We often speak in reference to the testimony of so many who have found their way to Christ through the ministry of the Seventh-day Adventist Church. I am most inspired and motivated when I hear the personal experiences of so many people’s journeys from former lives without Christ into a new life with Christ. Some of the most riveting and effective sermons are over-arched and under-girded by a personal testimony of discovering a meaningful relationship with Jesus for the first time. The experience of participating in a public evangelistic initiative provides an up-close-and-personal observation of the light bulb of true deliverance from darkness blinking on in the countenances of so many people. I can personally attest to the reality that there is nothing in this world more gratifying to me than seeing men, women, and younger people taking a victory walk down the aisle of an auditorium or other venue for Jesus.
In Athens, Georgia, during the month of January 2019, the experience of seeing 92 people accept Jesus Christ and join the Seventh-day Adventist Church through baptism was a miracle. The more meaningful dimension of this evangelistic initiative was the group of dedicated members and Bible workers who intentionally shared their personal testimonies with men and women in the Athens community where the University of Georgia is located. A battery of university students, community residents, and Adventist church members attended the “System for Survival” community initiative for three consecutive weeks of nightly meetings (except Tuesdays and Thursdays) at the Mount Olive Church in Athens. More significant than the nightly meetings was the daily “System for Survival Evangelism Field School,” also conducted on the premises of Mount Olive by the Southern Union officer group.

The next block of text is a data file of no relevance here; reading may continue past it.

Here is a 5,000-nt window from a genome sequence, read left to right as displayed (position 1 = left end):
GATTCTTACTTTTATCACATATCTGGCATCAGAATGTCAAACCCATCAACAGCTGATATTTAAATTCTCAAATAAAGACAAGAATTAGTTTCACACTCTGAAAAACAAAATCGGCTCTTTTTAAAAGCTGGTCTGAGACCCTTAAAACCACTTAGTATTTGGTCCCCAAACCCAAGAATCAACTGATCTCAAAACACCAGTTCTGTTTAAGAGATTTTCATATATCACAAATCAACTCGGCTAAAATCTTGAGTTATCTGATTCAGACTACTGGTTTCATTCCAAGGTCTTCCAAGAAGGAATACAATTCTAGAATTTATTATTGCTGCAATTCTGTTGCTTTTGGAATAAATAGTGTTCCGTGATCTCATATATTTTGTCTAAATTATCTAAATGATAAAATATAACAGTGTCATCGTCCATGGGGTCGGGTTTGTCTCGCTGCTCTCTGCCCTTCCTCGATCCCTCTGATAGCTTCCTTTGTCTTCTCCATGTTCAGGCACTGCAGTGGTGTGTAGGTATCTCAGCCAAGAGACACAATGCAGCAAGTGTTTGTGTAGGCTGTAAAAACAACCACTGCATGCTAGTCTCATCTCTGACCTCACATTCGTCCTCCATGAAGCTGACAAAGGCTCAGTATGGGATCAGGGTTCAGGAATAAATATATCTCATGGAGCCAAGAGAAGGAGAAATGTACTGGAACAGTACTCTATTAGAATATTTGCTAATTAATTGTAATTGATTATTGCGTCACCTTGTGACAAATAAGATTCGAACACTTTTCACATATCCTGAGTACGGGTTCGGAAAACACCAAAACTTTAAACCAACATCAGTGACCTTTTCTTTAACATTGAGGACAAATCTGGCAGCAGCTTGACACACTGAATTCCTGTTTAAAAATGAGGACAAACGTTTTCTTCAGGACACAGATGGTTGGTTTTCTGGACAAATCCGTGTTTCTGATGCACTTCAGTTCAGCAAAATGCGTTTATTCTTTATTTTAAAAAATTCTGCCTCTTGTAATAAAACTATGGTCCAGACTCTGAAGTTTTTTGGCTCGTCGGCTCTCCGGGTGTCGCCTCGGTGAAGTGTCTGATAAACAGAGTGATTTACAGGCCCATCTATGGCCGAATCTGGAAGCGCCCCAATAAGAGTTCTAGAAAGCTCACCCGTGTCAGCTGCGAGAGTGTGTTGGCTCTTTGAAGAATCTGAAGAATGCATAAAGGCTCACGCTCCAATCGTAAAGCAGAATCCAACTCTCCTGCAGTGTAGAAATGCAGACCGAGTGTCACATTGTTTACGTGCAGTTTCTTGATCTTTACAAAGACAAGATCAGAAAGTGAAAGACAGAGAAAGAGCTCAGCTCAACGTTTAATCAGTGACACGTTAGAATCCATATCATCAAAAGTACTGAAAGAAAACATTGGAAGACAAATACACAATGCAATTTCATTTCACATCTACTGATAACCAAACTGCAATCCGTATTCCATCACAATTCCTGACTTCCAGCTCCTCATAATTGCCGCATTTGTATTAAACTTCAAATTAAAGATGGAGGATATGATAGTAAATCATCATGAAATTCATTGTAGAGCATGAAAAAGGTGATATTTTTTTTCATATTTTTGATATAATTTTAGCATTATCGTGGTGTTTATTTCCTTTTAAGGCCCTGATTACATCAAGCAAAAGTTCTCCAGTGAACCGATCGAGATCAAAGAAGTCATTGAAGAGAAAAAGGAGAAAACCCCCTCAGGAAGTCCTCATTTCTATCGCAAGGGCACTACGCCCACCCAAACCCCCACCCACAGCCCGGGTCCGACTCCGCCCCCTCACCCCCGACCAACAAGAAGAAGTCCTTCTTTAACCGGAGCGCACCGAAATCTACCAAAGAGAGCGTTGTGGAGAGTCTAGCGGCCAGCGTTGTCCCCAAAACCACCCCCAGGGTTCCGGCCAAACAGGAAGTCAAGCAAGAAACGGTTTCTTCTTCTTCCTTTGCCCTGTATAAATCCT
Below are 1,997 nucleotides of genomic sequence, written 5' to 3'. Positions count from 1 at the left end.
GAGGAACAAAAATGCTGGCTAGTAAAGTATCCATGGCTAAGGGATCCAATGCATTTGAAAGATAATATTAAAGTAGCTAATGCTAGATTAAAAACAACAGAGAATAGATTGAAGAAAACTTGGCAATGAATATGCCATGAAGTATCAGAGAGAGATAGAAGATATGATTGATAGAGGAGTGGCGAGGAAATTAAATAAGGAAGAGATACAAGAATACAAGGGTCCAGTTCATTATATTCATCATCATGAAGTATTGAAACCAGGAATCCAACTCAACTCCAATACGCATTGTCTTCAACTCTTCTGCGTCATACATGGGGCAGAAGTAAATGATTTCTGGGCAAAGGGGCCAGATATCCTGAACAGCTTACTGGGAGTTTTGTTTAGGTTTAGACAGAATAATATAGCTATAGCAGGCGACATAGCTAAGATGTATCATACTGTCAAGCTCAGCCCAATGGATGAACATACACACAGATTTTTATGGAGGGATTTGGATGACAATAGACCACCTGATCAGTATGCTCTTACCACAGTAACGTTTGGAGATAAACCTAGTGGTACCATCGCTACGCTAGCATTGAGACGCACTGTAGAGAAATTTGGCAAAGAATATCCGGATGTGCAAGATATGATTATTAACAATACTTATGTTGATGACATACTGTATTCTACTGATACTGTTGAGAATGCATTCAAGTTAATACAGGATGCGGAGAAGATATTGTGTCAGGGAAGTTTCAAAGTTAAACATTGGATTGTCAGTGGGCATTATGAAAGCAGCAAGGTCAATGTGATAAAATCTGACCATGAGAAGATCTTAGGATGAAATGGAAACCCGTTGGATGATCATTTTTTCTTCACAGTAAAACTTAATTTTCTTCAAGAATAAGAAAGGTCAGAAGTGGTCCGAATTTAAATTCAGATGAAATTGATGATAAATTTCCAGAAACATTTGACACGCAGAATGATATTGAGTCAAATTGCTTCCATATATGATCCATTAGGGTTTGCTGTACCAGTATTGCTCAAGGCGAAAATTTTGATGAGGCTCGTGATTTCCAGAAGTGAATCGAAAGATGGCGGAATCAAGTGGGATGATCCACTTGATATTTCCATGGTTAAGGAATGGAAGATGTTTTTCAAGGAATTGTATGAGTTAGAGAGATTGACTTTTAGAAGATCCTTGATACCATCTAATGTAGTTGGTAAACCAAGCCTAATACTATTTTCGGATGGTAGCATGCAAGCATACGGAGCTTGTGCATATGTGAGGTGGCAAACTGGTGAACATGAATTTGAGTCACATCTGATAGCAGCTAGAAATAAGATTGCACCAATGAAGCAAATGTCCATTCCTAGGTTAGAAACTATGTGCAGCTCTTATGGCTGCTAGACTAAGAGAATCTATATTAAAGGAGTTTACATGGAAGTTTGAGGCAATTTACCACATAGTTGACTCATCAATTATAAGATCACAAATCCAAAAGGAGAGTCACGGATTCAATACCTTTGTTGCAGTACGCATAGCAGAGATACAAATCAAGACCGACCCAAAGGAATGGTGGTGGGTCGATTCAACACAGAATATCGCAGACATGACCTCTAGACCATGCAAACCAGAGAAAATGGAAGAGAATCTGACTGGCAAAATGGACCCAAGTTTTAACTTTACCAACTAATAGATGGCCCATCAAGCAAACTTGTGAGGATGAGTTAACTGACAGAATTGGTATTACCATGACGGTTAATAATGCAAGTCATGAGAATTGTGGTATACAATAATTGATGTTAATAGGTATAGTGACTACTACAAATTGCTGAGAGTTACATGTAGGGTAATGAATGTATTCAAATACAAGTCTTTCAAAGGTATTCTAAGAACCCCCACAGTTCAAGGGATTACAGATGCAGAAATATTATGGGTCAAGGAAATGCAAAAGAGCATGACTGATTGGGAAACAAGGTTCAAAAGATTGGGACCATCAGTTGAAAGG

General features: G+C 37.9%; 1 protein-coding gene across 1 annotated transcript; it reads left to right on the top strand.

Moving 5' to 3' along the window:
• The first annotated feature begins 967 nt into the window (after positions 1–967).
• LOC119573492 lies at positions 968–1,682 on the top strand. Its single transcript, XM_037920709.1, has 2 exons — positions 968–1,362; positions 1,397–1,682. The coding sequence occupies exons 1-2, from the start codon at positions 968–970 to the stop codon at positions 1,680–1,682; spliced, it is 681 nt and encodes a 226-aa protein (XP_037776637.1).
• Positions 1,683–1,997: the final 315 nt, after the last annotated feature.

Amidst the myriad of evangelistic modalities afoot in our World Church and North American Church, we, during the daily two-hour field school emphasized, “Christ’s method alone will give true success in reaching the people,” Ministry of Healing, 143. More specifically, we sought to unpack this in our morning orientation meetings:
Jesus went where people were.
Wherever Jesus was, He sustained focus on eternal things.
The work of Jesus was mostly on a one-to-one basis.
Jesus spoke words of sympathy and kindness and encouragement, sharing people’s burdens.
Jesus passed by no human being as worthless or hopeless.
Jesus taught that all had talents to be used to God’s glory.
Jesus ministered to the poor and rich alike.
The humility and gentleness of Jesus’ use of power won hearts.
Jesus was adept at understanding social issues and was relational.
We enjoyed a substantive and meaningfully relevant orientation daily, followed by a delightful meal, before hitting the field of labor — the surrounding community of students, residents, and other people who had expressed an interest — for souls.
We sensed the most important element of our ministry to community people and other interested individuals was the construction and development of our personal testimonies. Each of us wrote, rehearsed, and prayed over our personal testimony before sharing it with the group. We followed this brief outline:
My life before I found Christ: What was it like? Lonely, guilt-ridden…
How I found Christ: Tell how it happened.
My life since I found Christ: Tell of the change.
The delivery of our two- to three-minute personal testimonies in Athens gave us the opportunity to allow our cheerful and encouraging words to show that we have certainly found the higher way.
I wish I possessed the tongue of many angels to convince you of the joys of public evangelism, and to invite you to experience the thrill of a lifetime by participating in or conducting a reaping meeting during 2019. Do not worry about the numbers, but go for the spiritual exercise of calling people to Jesus and Church membership through baptism.
Southern Union | April 2019